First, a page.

I'll be straight up here: If you like the first few tracks, you'll like the rest of the record. With the exception of the too ballad-esque I Wanna Stay, every track is a solid hitter. There were some videos made for the first three tracks here and they are pretty indicative of what the brunt of the album is. Taking My Chances is the opener that sets the stage. Something that should be noted here is that Richie plays the drums for about half the album. Nicko McBrain guests on one track, Solar Fire. Now, how can I word this correctly? The drums definitely sound competent and played by a human being. However, with this being bluesy rock, they are a very simple backbeat delivery system more than anything else. There are no fancy fills, double bass runs, or snare rolls or anything like that. Despite this, there is still a very urgent sense of energy throughout. Anyways, Taking My Chances introduces the sounds that permeate this album. I dunno if funk is the right word, but they definitely have some funkadelic blues comping here. There's also plenty of cool lick trading between Adrian and Richie and they establish their cool vocal dynamic with trading verses and a huge chorus that has both singers all over it. Running is my personal favorite off the album and it's really surprising this was "only" a lyric video. To me, this is by far the most accessible song without sounding too commercial. While this is the only song that might maybe sort of be confused for a modern metal number, those thoughts are banished when lyrics about "time keeps rolling like a river..." come spilling out. By the time the chorus rolls around I'm held captive by those ringing chords, steady bass thumping, and Richie's wild singing over all of it. Adrian's first guitar solo is the only one on the album that can be traced back to his heavy metal roots. Seriously, it sounds like something from Somewhere In Time or Seventh Son but with decidedly less eighties production techniques. Scars and You Don't Me I guess would be considered the "epics" of the album since the former is about six and a half minutes and the former is over seven. Both are similar in that they are pounding, slowish tracks that have very dramatic moments in each of them. I almost hate to say it but man, Richie practically steals the show with his vocal performance. It feels like a cop out to go back to the Chris Cornell comparisons but DAMN! take a listen to him belting out the chorus in either Scars or You Don't Know Me. Some People is a swanky, smoky club type of song that has Adrian singing really close to the mic all sultry like. The beat slithers around and brings to mind images of old speakeasies and people sipping on bourbon and scotch. There's a really cool solo here that I think Richie plays that has an effect on it that makes it almost sound like a mouth harp (harmonica for the uninitiated).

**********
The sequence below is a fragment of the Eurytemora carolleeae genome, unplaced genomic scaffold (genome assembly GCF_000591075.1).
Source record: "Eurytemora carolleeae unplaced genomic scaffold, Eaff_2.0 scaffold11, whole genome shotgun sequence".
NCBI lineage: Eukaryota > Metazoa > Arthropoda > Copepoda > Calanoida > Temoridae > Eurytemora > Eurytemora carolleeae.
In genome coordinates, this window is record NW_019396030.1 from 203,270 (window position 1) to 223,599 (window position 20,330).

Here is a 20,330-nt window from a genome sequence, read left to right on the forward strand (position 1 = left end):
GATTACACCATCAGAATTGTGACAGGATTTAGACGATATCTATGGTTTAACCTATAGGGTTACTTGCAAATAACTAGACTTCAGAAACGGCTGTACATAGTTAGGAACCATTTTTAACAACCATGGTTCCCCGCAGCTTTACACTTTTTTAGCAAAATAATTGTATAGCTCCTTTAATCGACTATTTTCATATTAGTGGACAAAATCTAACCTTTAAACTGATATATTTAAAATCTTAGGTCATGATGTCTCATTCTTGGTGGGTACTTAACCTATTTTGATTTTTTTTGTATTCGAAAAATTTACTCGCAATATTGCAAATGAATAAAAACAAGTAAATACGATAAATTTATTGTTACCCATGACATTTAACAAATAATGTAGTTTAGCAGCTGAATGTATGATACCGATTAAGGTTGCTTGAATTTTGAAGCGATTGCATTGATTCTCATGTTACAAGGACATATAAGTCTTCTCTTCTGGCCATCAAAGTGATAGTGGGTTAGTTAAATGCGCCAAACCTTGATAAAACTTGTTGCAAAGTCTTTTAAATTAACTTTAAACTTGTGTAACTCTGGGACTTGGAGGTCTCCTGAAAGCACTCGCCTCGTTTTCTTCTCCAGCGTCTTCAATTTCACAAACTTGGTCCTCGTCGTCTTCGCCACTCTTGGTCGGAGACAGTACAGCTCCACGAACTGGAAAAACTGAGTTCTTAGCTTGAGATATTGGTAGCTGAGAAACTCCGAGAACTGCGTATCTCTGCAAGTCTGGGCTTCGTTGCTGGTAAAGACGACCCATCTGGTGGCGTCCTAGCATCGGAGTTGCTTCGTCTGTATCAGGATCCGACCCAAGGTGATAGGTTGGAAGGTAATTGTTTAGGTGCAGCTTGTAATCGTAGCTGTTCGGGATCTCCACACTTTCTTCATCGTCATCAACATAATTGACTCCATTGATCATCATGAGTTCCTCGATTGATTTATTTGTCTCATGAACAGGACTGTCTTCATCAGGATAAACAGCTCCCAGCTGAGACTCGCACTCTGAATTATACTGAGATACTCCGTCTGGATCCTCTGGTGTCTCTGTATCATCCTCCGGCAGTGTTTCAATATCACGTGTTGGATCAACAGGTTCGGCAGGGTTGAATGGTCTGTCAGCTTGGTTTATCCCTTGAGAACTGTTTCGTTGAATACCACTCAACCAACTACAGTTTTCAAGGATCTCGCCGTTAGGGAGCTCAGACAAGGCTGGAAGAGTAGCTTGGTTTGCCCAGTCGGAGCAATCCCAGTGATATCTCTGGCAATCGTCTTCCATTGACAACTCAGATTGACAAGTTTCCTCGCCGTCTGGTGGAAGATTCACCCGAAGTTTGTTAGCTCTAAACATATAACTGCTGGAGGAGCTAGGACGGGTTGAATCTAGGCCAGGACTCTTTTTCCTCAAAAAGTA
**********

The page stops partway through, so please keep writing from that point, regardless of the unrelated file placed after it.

I am really most definitely surprised by how much I have enjoyed this Smith / Kotzen collaboration. I should point out that even just sonically, this is a great example of how I like records to sound. Even though the drums are nothing fancy, they are played by a real person and the snare isn't some shitty sample from EZ Drummer. There's a fullness and roundness to the bass (btw both Richie and Adrian alternate playing bass) that doesn't happen when it's pounding out eighth note roots. And the vocals, oh man do they sound just right. Maybe Richie's been singing this way for a long time, but it's new to me and blast to hear. This being a blues record it would have been pretty shameful to utilize overcompensating production techniques. While this might be a "try before you buy", if this style clicks with you, it will click hard. I seriously had little to no expectations for this going in and I am very very enthralled.

Killing Songs :
Running, Some People, Solar Fire, Scars, Taking My Chances, You Don't Know Me
Ben quoted 80 / 100